Brief history of flash in photography.

Flash photography

 Today most cameras have a flash facility built in, whether a mobile phone, a digital or analogue camera, although this is not the case with all cameras.

So how did flash come about?

Photography at it’s inception relied on day light to create an image, however fixing the image to the chosen medium was a long and laborious process, because of the nature of the fixing medium and the method of getting that image onto that medium. Gradually better mediums were invented such as the wet collodion or emulsion plates. These rapidly increased the speed at which the image could be fixed, so rather than hours it was seconds. The downside was that a separate plate was required for each shot. It wasn’t until George Eastman, an American, came up with a piece of film that was of a fixed length and meant multiple shots could be taken.

However, I am getting ahead of myself. With the fixed plate photographs, it was usually ok, if the shot was being created outdoors as there was probably adequate light to fix the image, but on overcast days, or for indoor shots the lens would need to be open for a lengthy period creating blurred photographs as the subject invariably moved. In the case of portraits of people this led to many innovations to keep the subject still, one of which was the neck brace.


Here is a picture of Lilian Gish, a famous actress of her day, posing for a photograph, using a neck brace to keep her head still while the photograph is taken.

There were many attempts at creating artificial light, such as limelight. This used calcium carbonate heated in an oxygen flame until it was incandescent. The downside was a pale portrait and harsh picture. It also meant the subject had to be heavily made up, as seen in old black and white movie stills where the subjects have very dark make-up applied to their features. It’s main use was therefore in theatre, giving the expression ‘In the limelight’, being the centre of attention. Other attempts used battery lights and arc lights but they were not truly effective.
There were also attempts to use other chemicals with varying, often poor, results. In 1862 Edward Sonstadt began experimenting with  Magnesium wire. This chemical burnt readily and with an intense light. The previous use had been erratic, and dangerous, requiring magnesium powder, potassium chlorate and sulphide of antimony to be poured onto a flash pan. This was a grooved piece of metal mounted on a handle held aloft by the photographer, and connected to the camera so that when the camera’s shutter was released it ignited the powder. Unfortunately it relied on an accurate amount of powder being placed into the pan. Too much and a mighty explosion occurred, causing serious injury to the photographer, and sometimes the subject, and if too little then the photograph would be underexposed, and the plate wasted.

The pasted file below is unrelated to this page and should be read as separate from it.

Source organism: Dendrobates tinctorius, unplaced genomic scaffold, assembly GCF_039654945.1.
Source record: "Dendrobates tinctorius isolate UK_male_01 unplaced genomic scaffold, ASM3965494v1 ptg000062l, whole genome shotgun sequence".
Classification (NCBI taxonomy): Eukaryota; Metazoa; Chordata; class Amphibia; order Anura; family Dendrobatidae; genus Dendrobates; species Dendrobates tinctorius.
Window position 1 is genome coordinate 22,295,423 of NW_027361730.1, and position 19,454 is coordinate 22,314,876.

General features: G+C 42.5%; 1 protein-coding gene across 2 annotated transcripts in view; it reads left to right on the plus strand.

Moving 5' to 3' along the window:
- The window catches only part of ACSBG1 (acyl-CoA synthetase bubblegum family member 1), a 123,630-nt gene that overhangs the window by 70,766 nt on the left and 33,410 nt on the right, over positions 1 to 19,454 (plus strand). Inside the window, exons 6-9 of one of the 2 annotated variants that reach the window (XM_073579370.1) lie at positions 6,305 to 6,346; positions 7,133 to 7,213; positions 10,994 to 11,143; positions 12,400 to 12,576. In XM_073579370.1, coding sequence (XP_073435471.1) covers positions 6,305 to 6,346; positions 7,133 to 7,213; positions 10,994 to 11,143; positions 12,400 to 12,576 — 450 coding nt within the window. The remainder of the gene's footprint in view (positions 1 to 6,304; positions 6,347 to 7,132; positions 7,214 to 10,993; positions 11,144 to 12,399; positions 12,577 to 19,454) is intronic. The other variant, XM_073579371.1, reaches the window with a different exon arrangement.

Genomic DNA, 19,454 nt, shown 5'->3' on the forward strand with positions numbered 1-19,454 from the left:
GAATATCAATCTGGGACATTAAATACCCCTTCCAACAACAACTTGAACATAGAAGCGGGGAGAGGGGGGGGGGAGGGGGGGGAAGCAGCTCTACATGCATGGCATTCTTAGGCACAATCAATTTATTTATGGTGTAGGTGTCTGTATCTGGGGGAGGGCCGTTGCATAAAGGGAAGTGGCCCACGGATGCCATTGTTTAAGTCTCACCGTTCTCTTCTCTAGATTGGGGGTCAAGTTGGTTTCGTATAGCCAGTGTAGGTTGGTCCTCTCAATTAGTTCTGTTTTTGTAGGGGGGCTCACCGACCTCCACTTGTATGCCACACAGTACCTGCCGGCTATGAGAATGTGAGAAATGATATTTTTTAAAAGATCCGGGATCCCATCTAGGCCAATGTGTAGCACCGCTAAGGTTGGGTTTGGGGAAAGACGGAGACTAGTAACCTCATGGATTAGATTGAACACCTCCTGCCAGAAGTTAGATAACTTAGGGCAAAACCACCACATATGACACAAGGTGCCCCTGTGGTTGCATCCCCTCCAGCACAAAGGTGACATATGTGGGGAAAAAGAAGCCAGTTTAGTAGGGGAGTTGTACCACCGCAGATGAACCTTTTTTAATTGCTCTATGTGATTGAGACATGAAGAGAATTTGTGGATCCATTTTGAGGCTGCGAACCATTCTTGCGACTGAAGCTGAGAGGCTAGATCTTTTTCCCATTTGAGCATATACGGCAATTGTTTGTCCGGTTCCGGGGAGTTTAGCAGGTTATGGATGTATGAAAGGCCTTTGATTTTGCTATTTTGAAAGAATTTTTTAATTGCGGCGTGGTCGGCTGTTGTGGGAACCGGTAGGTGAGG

Edward used magnesium wire which was safer but still not perfect.
It wasn’t until 1930 that Johannes Ostermeier combined a magnesium filament into what was could be classed as a light bulb. The downside was they could explode or detonate too early. And they could only be used once.


Eventually the flash bulbs miniaturised and were encased in plastic which was much safer. However they were still only single use. It was Kodak Eastman, the creators of modern film, who came up with the iconic Flash Cube. This enabled photographers in the ‘60’s to carry a flash device that allowed flash to be used four times, as long as the photographer remembered to rotate the cube! This idea was copied in varying guises. I remember one that was like a long cartridge which housed 8-10 flash bulbs.


Another means of producing flash was required that was non-destructive and could mean the photographer could take multiple photographs using the same flash. The result was the electronic flash. Initially the sole preserve of professional photographers or the wealthy amateur. The objective was to make the product cheaper , more readily available to all and with the flexibility to adjust the quantity and quality of light. The  cameras soon had the flash built into the camera enabling the photographer to have flash readily available, but there were limitations, as it meant that the flash would automatically reduce the shutter speed to 1/200thsecond. However the flash gun which could be attached to the top of a camera meant that there was more flexibility in the flash use. Modern flashes now use TTL (through the lens) connectivity, and have a movable lamp, so being controllable, as well as being able to adjust how wide the flash would be spread. The connection is via a ‘Hot shoe’, which differentiates from the older ‘Cold shoe’. The latter was simply a means of connecting the flash to the camera, but used a cord connected to the camera to trigger it. The ‘Hot shoe’ connected electronically to the camera. Different brands of cameras use a different configuration of contacts on the flash, enabling all features of the flash to be utilised. The centre pin is standard and will allow the flash to function, but it is limited in it’s function. Below is a representation of the different ‘Hot shoes’ by brand.




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